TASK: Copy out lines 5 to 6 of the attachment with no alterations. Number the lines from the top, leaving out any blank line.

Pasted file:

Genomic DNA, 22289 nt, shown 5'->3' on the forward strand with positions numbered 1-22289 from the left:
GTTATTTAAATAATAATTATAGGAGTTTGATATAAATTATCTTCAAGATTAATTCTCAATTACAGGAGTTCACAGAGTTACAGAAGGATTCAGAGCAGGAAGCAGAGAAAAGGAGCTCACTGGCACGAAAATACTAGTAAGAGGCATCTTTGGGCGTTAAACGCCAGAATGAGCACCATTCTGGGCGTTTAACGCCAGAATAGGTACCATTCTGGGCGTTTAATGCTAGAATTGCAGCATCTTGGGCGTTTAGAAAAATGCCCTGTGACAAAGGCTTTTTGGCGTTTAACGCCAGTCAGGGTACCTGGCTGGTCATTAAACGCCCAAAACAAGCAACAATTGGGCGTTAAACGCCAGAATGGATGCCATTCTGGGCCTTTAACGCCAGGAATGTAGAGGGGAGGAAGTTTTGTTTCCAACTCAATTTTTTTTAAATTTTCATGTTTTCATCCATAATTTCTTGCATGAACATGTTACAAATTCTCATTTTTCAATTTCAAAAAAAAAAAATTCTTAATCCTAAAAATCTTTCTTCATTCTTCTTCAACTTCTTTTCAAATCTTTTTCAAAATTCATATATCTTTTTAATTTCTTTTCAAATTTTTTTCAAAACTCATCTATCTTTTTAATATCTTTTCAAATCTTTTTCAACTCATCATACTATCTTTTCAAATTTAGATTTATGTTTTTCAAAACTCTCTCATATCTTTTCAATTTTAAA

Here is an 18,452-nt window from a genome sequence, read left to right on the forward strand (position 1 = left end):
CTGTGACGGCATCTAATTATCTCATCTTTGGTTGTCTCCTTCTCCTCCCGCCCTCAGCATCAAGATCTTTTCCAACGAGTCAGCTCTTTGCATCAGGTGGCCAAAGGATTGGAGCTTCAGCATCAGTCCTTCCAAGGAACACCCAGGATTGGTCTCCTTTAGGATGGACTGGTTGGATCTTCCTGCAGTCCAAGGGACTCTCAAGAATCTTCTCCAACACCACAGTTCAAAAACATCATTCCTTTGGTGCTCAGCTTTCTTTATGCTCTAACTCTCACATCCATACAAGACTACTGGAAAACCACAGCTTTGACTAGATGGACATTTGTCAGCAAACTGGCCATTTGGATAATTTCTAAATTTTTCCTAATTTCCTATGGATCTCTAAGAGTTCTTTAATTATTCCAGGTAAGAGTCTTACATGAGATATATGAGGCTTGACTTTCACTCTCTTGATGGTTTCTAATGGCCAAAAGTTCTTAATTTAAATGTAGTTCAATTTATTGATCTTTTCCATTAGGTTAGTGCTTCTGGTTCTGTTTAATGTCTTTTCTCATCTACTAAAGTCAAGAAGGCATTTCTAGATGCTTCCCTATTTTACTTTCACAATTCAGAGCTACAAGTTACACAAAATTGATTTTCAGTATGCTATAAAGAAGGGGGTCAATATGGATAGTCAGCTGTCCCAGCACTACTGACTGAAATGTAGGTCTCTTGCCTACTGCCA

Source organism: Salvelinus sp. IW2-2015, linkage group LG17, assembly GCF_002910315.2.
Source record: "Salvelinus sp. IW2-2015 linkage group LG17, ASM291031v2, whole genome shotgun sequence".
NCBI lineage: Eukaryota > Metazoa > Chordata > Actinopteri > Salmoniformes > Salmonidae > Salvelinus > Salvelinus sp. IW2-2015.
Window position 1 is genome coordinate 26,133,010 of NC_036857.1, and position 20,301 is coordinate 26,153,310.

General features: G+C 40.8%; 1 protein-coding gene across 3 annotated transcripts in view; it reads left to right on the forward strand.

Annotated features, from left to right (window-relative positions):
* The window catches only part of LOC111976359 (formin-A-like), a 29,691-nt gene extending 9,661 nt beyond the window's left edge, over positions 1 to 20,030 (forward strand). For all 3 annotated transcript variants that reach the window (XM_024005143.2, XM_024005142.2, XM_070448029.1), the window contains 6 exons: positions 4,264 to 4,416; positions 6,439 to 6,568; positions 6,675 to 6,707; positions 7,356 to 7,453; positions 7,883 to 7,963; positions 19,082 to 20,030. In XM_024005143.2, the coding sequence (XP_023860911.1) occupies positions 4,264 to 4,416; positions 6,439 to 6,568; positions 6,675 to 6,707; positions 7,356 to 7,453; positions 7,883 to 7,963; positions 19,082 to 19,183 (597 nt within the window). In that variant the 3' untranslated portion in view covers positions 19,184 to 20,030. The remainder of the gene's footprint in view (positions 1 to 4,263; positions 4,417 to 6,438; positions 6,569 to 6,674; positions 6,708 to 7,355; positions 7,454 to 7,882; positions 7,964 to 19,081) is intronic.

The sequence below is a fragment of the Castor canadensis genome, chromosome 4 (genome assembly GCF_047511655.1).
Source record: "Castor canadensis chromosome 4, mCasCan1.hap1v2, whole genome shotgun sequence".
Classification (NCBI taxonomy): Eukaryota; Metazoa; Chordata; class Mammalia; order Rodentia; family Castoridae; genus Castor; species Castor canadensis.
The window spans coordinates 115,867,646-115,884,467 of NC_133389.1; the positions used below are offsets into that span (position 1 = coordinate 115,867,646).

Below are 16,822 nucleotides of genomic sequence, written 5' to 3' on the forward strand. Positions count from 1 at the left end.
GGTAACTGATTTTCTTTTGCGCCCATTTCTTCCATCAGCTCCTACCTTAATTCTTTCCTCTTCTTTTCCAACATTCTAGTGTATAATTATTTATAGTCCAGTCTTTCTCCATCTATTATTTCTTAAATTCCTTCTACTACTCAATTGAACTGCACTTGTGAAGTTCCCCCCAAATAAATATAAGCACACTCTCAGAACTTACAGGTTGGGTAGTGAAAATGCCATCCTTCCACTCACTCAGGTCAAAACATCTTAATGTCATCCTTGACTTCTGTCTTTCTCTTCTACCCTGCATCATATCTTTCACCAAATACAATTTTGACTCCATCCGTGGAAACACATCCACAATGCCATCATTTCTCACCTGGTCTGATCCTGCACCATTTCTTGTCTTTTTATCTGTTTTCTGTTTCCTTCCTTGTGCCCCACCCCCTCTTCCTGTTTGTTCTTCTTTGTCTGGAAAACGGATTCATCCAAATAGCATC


Source organism: Salvelinus sp. IW2-2015, linkage group LG17, assembly GCF_002910315.2.
Source record: "Salvelinus sp. IW2-2015 linkage group LG17, ASM291031v2, whole genome shotgun sequence".